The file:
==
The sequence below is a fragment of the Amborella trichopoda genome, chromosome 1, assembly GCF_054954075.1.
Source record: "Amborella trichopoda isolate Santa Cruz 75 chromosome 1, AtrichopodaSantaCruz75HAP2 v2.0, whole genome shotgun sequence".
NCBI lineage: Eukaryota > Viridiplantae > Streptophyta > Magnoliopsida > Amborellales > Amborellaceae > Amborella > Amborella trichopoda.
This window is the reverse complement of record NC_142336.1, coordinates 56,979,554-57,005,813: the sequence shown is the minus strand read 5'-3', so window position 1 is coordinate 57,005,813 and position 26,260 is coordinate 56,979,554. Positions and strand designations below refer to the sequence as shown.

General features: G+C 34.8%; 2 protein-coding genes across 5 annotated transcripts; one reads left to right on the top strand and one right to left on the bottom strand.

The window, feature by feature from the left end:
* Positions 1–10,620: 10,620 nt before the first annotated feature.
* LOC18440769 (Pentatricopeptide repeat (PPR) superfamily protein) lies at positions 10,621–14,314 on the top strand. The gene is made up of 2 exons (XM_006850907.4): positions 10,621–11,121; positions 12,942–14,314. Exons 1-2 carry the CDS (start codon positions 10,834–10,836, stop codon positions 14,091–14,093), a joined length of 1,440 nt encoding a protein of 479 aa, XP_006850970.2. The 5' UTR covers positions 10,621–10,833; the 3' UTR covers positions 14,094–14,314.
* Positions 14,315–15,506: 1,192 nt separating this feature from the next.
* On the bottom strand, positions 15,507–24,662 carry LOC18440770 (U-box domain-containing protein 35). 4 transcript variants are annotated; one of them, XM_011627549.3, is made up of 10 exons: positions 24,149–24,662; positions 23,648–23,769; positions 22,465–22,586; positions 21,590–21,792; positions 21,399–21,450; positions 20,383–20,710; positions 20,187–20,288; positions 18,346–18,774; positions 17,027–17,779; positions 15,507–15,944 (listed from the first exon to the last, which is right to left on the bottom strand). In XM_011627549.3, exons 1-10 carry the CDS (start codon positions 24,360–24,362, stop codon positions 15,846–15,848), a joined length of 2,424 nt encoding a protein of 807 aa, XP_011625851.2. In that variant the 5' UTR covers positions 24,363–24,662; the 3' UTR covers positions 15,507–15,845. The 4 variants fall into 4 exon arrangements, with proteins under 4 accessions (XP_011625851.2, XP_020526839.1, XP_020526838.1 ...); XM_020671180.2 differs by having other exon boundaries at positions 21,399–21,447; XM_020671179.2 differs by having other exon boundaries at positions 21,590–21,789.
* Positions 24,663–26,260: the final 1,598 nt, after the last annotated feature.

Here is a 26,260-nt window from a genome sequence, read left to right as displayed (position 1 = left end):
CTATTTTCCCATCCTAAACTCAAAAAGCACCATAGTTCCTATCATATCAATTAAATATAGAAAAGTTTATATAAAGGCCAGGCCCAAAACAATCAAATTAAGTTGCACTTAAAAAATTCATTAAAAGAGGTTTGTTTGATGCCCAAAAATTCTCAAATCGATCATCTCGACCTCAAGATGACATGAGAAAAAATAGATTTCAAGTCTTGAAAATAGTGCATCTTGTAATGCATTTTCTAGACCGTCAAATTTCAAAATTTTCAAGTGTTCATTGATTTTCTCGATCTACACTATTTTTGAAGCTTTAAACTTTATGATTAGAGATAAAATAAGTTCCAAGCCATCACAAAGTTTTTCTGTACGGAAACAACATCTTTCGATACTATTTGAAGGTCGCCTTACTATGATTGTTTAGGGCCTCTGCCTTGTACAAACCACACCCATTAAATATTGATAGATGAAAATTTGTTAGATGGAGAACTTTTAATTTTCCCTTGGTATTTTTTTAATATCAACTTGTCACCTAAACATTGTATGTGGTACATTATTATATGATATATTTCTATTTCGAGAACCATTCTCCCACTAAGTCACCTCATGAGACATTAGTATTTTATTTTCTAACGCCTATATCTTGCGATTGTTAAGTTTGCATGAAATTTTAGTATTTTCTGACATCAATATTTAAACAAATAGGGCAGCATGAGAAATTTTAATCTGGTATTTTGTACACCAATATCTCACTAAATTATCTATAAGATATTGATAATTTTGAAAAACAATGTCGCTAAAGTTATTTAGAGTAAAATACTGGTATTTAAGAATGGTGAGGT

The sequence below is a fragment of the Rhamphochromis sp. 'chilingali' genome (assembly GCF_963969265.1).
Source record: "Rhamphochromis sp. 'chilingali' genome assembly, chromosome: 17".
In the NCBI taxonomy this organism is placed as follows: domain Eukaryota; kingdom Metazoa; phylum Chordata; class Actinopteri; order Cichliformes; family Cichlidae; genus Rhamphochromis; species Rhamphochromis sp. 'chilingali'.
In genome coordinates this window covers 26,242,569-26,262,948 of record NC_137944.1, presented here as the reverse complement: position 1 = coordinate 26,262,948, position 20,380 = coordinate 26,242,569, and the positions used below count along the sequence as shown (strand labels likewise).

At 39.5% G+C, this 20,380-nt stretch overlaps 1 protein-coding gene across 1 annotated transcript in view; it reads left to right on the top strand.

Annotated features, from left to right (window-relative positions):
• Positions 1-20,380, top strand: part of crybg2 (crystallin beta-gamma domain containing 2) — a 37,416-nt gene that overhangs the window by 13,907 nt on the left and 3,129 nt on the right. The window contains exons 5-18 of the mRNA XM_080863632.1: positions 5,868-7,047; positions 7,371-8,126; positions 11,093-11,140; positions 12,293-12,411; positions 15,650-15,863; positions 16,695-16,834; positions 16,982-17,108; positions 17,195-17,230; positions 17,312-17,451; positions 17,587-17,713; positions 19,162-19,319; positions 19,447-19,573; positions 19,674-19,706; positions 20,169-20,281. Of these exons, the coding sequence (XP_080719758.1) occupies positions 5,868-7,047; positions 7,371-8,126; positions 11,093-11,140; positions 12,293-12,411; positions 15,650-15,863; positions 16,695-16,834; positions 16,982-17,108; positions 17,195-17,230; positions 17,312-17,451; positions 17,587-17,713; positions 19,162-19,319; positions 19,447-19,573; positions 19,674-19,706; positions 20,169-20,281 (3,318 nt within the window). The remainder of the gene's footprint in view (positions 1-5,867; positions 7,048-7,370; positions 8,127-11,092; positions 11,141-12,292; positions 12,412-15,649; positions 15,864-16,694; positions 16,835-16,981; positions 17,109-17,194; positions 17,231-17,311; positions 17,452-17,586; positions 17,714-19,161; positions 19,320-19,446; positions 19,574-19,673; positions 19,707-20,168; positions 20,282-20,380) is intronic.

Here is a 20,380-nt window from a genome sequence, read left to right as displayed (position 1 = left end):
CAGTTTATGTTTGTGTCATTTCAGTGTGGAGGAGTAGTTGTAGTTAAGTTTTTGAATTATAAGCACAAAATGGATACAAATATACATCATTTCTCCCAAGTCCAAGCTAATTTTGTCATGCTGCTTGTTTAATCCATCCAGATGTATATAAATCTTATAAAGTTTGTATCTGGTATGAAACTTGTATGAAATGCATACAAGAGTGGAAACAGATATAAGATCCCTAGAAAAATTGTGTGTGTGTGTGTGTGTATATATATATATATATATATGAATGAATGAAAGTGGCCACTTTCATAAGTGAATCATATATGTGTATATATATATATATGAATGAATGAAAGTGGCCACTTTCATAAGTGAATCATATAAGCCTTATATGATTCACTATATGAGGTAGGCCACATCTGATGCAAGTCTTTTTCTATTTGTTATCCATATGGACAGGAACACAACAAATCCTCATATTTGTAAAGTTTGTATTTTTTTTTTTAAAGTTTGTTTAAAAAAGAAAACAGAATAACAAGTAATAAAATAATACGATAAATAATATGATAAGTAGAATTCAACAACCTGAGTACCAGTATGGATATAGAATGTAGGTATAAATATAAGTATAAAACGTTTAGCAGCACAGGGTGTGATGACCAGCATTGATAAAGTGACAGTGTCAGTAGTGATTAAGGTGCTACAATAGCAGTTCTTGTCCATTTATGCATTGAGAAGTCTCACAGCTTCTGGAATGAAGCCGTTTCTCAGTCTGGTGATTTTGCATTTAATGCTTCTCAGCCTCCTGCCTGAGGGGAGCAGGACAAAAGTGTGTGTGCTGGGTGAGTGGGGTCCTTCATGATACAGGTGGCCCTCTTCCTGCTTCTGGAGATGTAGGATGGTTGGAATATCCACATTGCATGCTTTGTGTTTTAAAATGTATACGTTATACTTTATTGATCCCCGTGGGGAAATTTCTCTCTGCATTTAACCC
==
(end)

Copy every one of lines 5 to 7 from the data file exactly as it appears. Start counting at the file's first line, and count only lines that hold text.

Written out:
General features: G+C 34.8%; 2 protein-coding genes across 5 annotated transcripts; one reads left to right on the top strand and one right to left on the bottom strand.

The window, feature by feature from the left end:
* Positions 1–10,620: 10,620 nt before the first annotated feature.